Sunday, January 25, 2009
Here’s to you, Fred. Your wisdom has been passed to thousands of students. A few of them might match your intellect, but I doubt any of us could measure up. You taught chemistry, biology, sailing, woodworking, engineering, metallurgy, machine shop, engine repair, boat building, epoxy impregnated fiberglass construction, celestial navigation… the list goes on. And all of that was just to me! How long a list would we create if all your students were polled? You taught me subjects which I was explaining to you. Your probing questions and insightful mind made me think deeply about my own field. Your curiosity was infectious. We are all better for having been your students.
What patience you had! To teach teenagers navigation on long sails. To insist we could not leave the dock until everyone could tie a bowline behind their back. To clean up the mess and fix the mistakes as we learned. I am still amazed that you would allow us to take the helm while you slept. Your trust and acceptance of our failures is the example I hold myself to as I teach others what I know. Oh, not that your growl was never heard! You were quick to correct. The snarl of the Captain kept us striving for perfection. But, after the growl came the gruff order to “try again, Laddie”. Your satisfaction when we got it right was the best reward.
You taught me to be prepared. You always had the spare part or the material to make it. The clutter in your shop and garage was the result. In that clutter, you could find the exact piece you remembered saving five years ago. How did you do that? I believe there are enough spare parts on Hekla to rebuild her should she ever break on some remote shore. The boat yard may not understand, but all of us who saw you pull the proper fitting from the bilge learned a lesson.
From you I learned not to fight the storm. The storm will always win. Secure your lines, shorten your sails and wait. The storm will pass and the world will settle down. There is no reason to batter yourself and your boat trying to maintain speed. Have patience, Boyo. Just slow down. You taught it is not failure to heave to for awhile, it is wisdom. I still fight the impulse to push too hard, but when I do, I hear your voice.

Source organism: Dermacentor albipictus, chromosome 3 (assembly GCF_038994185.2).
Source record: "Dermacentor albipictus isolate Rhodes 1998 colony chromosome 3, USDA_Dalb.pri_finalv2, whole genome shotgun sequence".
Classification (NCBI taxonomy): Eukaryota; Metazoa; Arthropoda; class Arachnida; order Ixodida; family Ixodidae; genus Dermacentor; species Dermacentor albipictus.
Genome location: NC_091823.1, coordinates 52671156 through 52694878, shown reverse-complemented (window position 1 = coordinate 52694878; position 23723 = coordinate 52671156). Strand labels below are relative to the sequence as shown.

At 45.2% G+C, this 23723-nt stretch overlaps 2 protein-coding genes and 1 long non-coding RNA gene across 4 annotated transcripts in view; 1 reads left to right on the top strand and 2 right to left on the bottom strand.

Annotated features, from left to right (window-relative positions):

Thank you, Fred. I can never repay all you gave me. I can only try to pass to others the lessons you taught. Your storms are behind you. I wish you clear skies, fair winds and deep water. I learn from you still.
In this first picture, Fred was presented with his birthday pancakes in 1997.
Our young son Frank had a stuffed tiger. The parallels with Calvin and Hobbs were unmistakable. We loved the comic strips and found many similarities with life around our house. In 1991, we brought Fred a Calvin and Hobbs book. Fred spent the next hour in tears. I am sure it was sympathy for our situation and not remembrances of George’s (or Fred's) childhood behavior!
In 1997, the gift was a puzzle. This puzzle is created from wooden cubes. Each face of each cube has a different piece of a different picture. So, each piece has 6 sides and 28 possible positions yielding 6 different correct solutions. Fred has just finished calculating the number of possibilities!
Thursday, January 22, 2009
Frederic M. Richards (1925-2009)
Frederic M. Richards, former President of the ASBMB (when it was the American Society of Biological Chemists) and of the Biophysical Society passed away at his home in
Fred Richards was a towering figure in protein chemistry, having played a key role in moving the concept of proteins from amorphous colloids to discrete molecular structures. His contributions to protein science ranged from his central role in founding what is now known as structural biology–both experimental and computational–to the design and application of new chemical reagents for probing protein structure and function.
Richards was born on August 19, 1925, in
In 1963, Richards was appointed Chairman of the Department of Molecular Biology and Biophysics at Yale, which entailed a move from the